At the height of their popularity in the mid-19th century, there were hundreds of moving panoramas being used for education and entertainment. Only a fraction of those paintings have survived to the present day, most in very poor condition. The Panorama of the Monumental Grandeur of the Mississippi Valley is the only surviving panorama of the Mississippi Valley, originally one of the most popular subjects for panorama paintings.
Fortunately, this long-underappreciated medium has gained attention over the past few years, and efforts are underway to conserve several of these distinctive and important works. Below you’ll find a few other noteworthy panorama paintings.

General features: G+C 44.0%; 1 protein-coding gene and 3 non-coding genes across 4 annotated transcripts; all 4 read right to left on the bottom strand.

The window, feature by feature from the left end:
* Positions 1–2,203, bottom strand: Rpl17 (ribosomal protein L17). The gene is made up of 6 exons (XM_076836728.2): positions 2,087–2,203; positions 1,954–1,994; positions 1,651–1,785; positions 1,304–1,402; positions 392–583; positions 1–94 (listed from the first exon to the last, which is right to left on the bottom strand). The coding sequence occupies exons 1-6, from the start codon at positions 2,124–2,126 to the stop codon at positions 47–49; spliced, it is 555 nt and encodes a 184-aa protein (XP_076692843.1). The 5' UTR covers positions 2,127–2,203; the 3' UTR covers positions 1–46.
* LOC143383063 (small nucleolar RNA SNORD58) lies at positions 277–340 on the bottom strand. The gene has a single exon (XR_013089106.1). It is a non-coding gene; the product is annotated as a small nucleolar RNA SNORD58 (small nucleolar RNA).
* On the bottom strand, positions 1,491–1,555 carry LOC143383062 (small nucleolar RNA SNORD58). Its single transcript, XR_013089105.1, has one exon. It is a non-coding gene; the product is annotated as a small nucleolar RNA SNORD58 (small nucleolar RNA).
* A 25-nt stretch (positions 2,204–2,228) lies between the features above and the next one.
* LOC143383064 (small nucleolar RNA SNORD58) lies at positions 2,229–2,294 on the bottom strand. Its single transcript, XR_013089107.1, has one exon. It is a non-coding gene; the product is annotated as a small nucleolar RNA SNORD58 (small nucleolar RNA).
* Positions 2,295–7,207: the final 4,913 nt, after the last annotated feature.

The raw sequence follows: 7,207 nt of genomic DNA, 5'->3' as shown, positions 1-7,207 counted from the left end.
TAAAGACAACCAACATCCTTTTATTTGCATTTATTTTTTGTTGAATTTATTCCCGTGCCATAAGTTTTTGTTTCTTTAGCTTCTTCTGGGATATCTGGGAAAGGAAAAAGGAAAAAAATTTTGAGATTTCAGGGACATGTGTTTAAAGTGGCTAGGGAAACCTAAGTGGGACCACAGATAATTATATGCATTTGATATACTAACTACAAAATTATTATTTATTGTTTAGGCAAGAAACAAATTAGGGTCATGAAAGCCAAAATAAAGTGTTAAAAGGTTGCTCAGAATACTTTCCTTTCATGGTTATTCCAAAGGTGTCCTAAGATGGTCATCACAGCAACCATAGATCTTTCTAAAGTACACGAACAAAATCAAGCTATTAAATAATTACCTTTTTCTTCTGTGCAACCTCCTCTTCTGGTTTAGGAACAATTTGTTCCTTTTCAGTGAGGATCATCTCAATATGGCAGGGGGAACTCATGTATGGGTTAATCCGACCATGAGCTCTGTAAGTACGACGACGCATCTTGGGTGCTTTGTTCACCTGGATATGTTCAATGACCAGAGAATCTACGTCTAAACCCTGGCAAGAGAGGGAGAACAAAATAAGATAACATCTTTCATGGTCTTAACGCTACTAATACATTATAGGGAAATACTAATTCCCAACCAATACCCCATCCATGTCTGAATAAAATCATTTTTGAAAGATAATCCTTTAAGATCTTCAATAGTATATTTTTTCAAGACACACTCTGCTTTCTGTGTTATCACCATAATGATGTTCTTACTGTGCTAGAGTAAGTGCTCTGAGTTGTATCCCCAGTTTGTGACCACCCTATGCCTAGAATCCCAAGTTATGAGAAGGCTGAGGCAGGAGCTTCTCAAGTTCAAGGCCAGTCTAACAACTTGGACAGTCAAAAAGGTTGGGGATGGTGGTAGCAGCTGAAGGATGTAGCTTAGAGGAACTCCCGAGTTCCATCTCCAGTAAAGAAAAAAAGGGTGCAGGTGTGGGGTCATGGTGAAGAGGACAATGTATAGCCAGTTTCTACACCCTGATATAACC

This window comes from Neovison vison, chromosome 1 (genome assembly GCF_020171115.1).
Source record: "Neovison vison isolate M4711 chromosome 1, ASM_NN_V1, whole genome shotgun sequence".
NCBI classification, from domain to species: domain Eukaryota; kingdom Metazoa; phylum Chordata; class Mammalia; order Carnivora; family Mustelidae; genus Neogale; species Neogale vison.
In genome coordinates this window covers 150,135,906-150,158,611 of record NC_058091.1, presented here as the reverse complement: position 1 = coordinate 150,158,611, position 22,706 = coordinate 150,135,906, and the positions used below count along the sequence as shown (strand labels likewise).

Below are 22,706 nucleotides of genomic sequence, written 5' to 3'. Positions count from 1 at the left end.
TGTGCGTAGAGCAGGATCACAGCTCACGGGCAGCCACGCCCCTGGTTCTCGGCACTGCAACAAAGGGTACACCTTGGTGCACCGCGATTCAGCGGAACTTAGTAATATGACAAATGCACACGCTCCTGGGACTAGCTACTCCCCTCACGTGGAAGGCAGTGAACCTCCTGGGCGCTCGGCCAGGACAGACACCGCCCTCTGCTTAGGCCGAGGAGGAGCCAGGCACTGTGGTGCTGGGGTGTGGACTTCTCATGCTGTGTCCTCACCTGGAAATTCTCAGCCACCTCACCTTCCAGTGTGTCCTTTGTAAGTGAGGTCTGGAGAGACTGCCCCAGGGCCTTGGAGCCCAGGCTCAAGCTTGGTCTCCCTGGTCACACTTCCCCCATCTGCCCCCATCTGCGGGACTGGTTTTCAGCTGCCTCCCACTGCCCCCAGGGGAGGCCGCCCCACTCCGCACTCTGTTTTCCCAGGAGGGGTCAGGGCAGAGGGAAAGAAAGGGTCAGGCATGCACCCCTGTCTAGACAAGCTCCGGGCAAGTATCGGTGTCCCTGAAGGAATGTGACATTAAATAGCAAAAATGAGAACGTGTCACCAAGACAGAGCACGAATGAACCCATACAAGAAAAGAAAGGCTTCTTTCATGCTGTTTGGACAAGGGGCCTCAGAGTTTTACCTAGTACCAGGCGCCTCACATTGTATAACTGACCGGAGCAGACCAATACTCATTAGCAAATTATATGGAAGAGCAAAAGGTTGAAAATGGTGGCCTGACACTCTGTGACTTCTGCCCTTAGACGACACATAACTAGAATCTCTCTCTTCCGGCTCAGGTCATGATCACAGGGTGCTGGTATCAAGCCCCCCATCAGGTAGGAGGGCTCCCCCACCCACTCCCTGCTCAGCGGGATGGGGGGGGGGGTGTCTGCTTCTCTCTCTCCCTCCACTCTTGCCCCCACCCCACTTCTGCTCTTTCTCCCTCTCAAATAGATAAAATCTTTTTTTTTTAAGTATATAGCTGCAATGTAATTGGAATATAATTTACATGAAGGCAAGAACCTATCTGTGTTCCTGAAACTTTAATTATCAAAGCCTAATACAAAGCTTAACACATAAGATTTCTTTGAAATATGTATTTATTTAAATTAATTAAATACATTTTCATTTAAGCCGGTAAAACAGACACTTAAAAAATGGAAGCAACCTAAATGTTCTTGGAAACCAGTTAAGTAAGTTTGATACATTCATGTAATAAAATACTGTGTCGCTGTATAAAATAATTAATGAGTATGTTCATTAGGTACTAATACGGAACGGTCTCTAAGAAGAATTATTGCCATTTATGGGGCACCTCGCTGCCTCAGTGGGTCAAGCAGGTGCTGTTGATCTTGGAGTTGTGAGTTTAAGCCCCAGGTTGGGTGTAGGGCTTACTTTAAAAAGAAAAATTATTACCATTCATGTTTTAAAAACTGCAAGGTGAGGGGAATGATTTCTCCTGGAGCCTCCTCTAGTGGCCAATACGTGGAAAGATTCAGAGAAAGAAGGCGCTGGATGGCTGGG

This panorama depicts scenes from Giuseppe Garibaldi’s campaigns to unify Italy. It is a rare example of a panorama painted on paper, making its preservation to the present day all the more remarkable. It was made in 1860 in England during the height of Garibaldi’s popularity, and is currently housed in the Brown University Library.
At 1,295 ft. long, this panorama may be the longest painting in the world. It depicts whaling scenes around the world, capturing a moment in history where American maritime prowess was greatly increasing the United States’ international influence. The New Bedford Whaling Museum recently began a project to restore this painting.
Housed in the Saco Museum in Maine, this panorama depicts scenes from John Bunyan’s Pilgrim’s Progress. It is currently being featured in their summer special exhibition – they even have a great blog for people to follow along. As part of the exhibition, the museum created a full replica of the 800 ft. panorama to be used in performances just like those of the 19th century.
A list of more panoramas can be found at the Saco Museum’s panorama blog.